A branched dendritic structure is generally not equivalent to a cylinder even in the uniform case, and in principle, the transfer resistance from distal sites to the soma may then be smaller in the slope case than in the uniform case. An example is shown in Figure6 B in which the thin branch is physically longer than the sibling thick branch (see inset), so that the specific conductance of its terminal is larger than in the other branch. The transfer resistance for distal input locations on this branch steeply decreases with x, and it reaches lower values in the distal part (arrow) in the slope case compared with the uniform case. This effect is observed in the models of reconstructed dendritic trees analyzed below, where some of the distal branches are much longer than others.
It is important to note that other rules for increasing membrane conductance could be implemented on dendrites displaying geometrical nonuniformities such as branching, tapering, or flare. For instance, a reasonable alternative is that the specific membrane conductance increases with distance as a function of the membrane area rather than with distance (i.e., G_{m}(x) ∼ π
Reconstructed trees
The net effect of membrane nonuniformity on the transfer resistance for three reconstructed dendritic trees (all known to have active, and spatially nonuniform, dendritic properties) is shown in Figure 7. In all cases, G_{m} ^{u} = 20,000 S/cm^{2}. In the slope cases, the membrane conductance linearly increases with the physical distance from the soma, but the total amount of conductance was kept equal to the uniform case (such that the average value of membrane conductance, G̅ _{m}, computed with respect to membrane area, was equal to G_{m} ^{u}).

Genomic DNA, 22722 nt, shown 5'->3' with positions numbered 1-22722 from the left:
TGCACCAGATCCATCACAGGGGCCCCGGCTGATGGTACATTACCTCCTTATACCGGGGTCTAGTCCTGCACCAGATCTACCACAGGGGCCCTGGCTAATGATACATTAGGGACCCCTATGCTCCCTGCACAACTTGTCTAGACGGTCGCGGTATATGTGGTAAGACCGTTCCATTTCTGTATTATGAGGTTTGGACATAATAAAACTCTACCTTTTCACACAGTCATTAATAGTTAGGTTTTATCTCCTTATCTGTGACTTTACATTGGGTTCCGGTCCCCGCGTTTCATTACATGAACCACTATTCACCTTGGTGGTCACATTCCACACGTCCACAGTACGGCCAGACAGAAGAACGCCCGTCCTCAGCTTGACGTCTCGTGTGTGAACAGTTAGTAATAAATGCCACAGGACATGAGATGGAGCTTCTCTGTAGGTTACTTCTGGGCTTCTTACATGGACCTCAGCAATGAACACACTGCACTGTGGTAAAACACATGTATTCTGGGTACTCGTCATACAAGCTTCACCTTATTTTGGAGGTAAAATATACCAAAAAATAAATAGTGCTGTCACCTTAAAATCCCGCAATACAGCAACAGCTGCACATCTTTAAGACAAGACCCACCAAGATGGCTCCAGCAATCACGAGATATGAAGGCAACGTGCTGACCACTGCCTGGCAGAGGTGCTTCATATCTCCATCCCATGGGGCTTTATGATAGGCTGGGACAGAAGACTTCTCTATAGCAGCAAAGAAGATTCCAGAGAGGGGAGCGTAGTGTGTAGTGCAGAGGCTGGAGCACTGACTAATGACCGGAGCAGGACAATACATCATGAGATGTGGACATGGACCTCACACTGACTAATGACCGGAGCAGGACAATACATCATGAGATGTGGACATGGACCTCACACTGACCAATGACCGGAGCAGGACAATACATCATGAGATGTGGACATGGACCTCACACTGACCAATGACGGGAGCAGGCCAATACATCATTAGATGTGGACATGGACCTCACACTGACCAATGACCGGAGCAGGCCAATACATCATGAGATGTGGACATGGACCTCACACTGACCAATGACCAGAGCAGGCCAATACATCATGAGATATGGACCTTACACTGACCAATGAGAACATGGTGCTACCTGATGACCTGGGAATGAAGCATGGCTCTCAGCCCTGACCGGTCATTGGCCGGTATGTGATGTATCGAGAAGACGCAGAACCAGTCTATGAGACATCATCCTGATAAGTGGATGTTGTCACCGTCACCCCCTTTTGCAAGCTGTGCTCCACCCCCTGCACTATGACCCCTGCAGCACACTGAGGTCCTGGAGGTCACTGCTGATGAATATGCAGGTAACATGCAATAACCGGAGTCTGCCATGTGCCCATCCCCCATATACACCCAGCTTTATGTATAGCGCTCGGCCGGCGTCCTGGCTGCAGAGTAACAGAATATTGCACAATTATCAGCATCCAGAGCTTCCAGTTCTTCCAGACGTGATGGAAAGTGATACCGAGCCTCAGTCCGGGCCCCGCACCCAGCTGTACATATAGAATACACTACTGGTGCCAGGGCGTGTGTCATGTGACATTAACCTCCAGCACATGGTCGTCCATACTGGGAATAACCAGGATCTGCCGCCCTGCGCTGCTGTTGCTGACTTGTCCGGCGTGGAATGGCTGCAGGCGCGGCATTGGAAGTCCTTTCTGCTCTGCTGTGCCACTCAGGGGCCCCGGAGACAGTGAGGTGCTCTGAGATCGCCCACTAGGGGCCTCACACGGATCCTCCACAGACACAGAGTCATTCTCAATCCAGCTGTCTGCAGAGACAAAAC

We first consider the case of the cerebellar Purkinje cell (Fig.7 A) where only one prof use dendritic tree stems from the soma. As can be seen, the transfer resistance from most of the dendritic locations to the soma is larger in the slope case (heavy line). For this neuron, the boundary condition at the soma end is close to a sealed end (Table 2); this is a favorable condition for the enhancement of signal transfer by the conductance gradient (see above). However, notice that because this cell is electrically very compact, the net effect of membrane nonuniformity is rather small (Fig.2 A, L^{u} = 0.5; Table 2, last column).
We next consider a neocortical pyramidal cell (Fig. 7 B) where a clear distinction exists between short basal dendrites and an apical tree, with a large and thick trunk and a distal tuft. In the slope case (heavy line), G_{m}(x) linearly increases with the same slope in all dendrites. In the basal trees, the transfer resistance is almost twice as large in the slope case compared with the uniform case. R_{x,0} is also larger in the slope case for the main trunk of the apical tree. In the apical tuft, however, R_{x,0} is lower compared with the uniform case. This is because of the combination of the higher total G_{m} of the apical dendrite in the slope case (producing a larger shunt, on the average) and the conductance gradient along this dendrite that produces a strong local shunt at distal sites. As a consequence, distal inputs are less efficient in this case compared with the uniform case. Note that this example encapsulates many of the points discussed so far. The boundary conditions at the soma end are leaky (Table 2), there is a reallocation of conductance from the shorter basal dendrites to the longer apical tree, and there are long paths in this tree where the specific membrane conductance becomes very high.
The same general behavior also holds true for the hippocampal CA1 neuron (Fig. 7 C), but the advantage of having slope conductance is also apparent at distal apical arbors. We should emphasize that the results shown in Figure 7 are for steady current input; with a synaptic conductance change, this effect is expected to be even larger, especially in thin arbors in which local synaptic saturation may become significant (Fig. 4 B).